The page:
The second of the initiation sacraments is Confirmation during which we receive the seven gifts of the Holy Spirit. According to the Catechism (CCC 1831) these are: wisdom, understanding, counsel, fortitude, knowledge, piety, and fear of the Lord.

 

 

7 holy communionQuick Take three: Eucharist

Within the Roman rite – one’s first Holy Communion is typically received around the seventh year of life which is determined by the church as the beginning of the age of reason and marks the beginning of, hopefully, a lifetime of receiving this life giving sacrament.  Within the Eastern rites the infant receiving baptism immediately following also receives Chrismation and the ‘admission to Eucharistic Communion’.  (CCC 1233) These three sacraments complete the initiation sacraments.

 

7 pennanceQuick Take Four: Penance and Reconciliation

Penance is one of the two Sacraments of healing   that Christ instituted for his Church to offer His people.  “The Lord Jesus Christ, physician of our souls and bodies, who forgave the sins of the paralytic and restored him to bodily health,3 has willed that his Church continue, in the power of the Holy Spirit, his work of healing and salvation, even among her own members. This is the purpose of the two sacraments of healing: the sacrament of Penance and the sacrament of Anointing of the Sick.” (CCC  1421)

Some may ask why, once we are washed clean through the act of baptism, is there a need for the Sacrament of Penance or Confession? The Council of Trent (1549) answers this perfectly as quoted in the Catechism: “Nevertheless the new life received in Christian initiation has not abolished the frailty and weakness of human nature, nor the inclination to sin that tradition calls concupiscence, which remains in the baptized such that with the help of the grace of Christ they may prove themselves in the struggle of Christian life.”

It is through the sacrament of penance, as instituted by Christ through St Peter, (Mathew 16:13-20  that we are able to be washed clean and be healed of our sins.

The Catholic Catechism answers the question of what is this sacrament called with the following:

It is called the sacrament of conversion because it makes sacramentally present Jesus’ call to conversion, the first step in returning to the Father from whom one has strayed by sin.

It is called the sacrament of Penance, since it consecrates the Christian sinner’s personal and ecclesial steps of conversion, penance, and satisfaction.

 It is called the sacrament of confession, since the disclosure or confession of sins to a priest is an essential element of this sacrament. In a profound sense it is also a “confession” – acknowledgment and praise – of the holiness of God and of his mercy toward sinful man.

It is called the sacrament of forgiveness, since by the priest’s sacramental absolution God grants the penitent “pardon and peace.”

It is called the sacrament of Reconciliation, because it imparts to the sinner the life of God who reconciles: “Be reconciled to God.” He who lives by God’s merciful love is ready to respond to the Lord’s call: “Go; first be reconciled to your brother.”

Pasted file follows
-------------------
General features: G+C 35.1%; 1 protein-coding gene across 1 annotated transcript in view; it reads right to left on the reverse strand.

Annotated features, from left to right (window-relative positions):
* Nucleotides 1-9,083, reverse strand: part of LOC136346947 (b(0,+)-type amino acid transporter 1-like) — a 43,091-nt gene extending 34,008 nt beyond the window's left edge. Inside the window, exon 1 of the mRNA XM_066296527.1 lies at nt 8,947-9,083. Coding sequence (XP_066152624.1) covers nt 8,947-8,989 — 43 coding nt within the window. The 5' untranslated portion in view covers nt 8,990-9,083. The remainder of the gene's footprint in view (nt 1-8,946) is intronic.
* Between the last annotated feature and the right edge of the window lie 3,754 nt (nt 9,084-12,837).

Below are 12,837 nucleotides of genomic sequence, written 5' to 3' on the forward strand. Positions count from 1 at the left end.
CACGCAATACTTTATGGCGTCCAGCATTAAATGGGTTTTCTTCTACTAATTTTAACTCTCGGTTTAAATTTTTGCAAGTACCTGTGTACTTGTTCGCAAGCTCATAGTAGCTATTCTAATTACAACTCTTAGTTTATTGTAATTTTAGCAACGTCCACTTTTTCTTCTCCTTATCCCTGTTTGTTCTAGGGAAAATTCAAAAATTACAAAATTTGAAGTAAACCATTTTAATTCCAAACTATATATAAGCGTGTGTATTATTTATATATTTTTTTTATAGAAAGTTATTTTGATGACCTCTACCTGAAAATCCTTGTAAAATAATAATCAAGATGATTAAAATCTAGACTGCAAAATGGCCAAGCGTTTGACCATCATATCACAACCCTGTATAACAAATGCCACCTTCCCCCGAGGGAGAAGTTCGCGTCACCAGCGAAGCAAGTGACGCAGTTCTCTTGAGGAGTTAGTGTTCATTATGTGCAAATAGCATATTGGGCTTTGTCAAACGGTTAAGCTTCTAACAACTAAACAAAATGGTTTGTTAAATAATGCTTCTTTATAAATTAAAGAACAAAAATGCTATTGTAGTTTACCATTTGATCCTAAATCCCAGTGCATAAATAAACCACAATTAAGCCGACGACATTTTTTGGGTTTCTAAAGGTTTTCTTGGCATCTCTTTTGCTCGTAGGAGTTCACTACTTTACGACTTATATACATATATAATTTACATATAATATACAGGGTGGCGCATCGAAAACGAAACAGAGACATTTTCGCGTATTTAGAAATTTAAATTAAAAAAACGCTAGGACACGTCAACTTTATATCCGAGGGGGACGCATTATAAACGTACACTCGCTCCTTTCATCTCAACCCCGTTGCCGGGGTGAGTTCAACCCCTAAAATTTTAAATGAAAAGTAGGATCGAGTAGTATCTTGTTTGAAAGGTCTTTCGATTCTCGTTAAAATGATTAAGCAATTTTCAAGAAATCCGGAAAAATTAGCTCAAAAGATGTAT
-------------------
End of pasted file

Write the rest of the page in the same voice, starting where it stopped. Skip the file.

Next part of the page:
Lent is a wonderful time to take advantage of this sacrament – especially if it is a sacrament that has fallen by the wayside. When I read the explanation of this sacrament in the catechism it filled me with resolve not to miss this wonderful opportunity to be filled with Christ’s grace.

 

7 annointing of the sickQuick Take Five: Anointing of the Sick

There are some misunderstandings surrounding this sacrament. At one time it was known as the ‘receiving of last rites” because it was, and still is, a sacrament used to fortify “the end of our earthly life like a solid rampart for the final struggles before entering the Father’s house.” (Council of Trent 1551) However, it is also a sacrament through which Jesus can unify our suffering with his and thus support the Church and, if it is for the good of our soul, also bring us physical healing from a grave illness. Contrary to the misbelief that one can only receive the Anointing of the Sick once in a lifetime; if one recovers from a grave illness for which they have been anointed and later faces death again, or is suffering intensely and is in need of fortification, they can once again receive this sacrament.  (CCC 1515)

This sacrament is based in Jesus’ command to heal the sick (Mathew 10:1-8) as well as through tradition.

“… the apostolic Church has its own rite for the sick, attested to by St. James: “Is any among you sick? Let him call for the elders [presbyters] of the Church and let them pray over him, anointing him with oil in the name of the Lord; and the prayer of faith will save the sick man, and the Lord will raise him up; and if he has committed sins, he will be forgiven.” Tradition has recognized in this rite one of the seven sacraments” (CCC 1510)

As I mentioned at the beginning of this quick takes post the Catholic Church has the three sacraments of initiation through which the Christian begins his journey to heaven. In addition, the church uses three sacraments to assist a Christian on the last leg of this journey. These are the sacraments: of penance, (when possible) the anointing of the sick and the Eucharist.  The administering of the Eucharist when in danger of death is referred to as Viaticum.

The anointing of the sick can only be administered by a priest whereas the Viaticum can be administered by a priest, a deacon or an extraordinary minister, using the reserved Blessed Sacrament.

 

7 holy ordersQuick Take Six: Holy Orders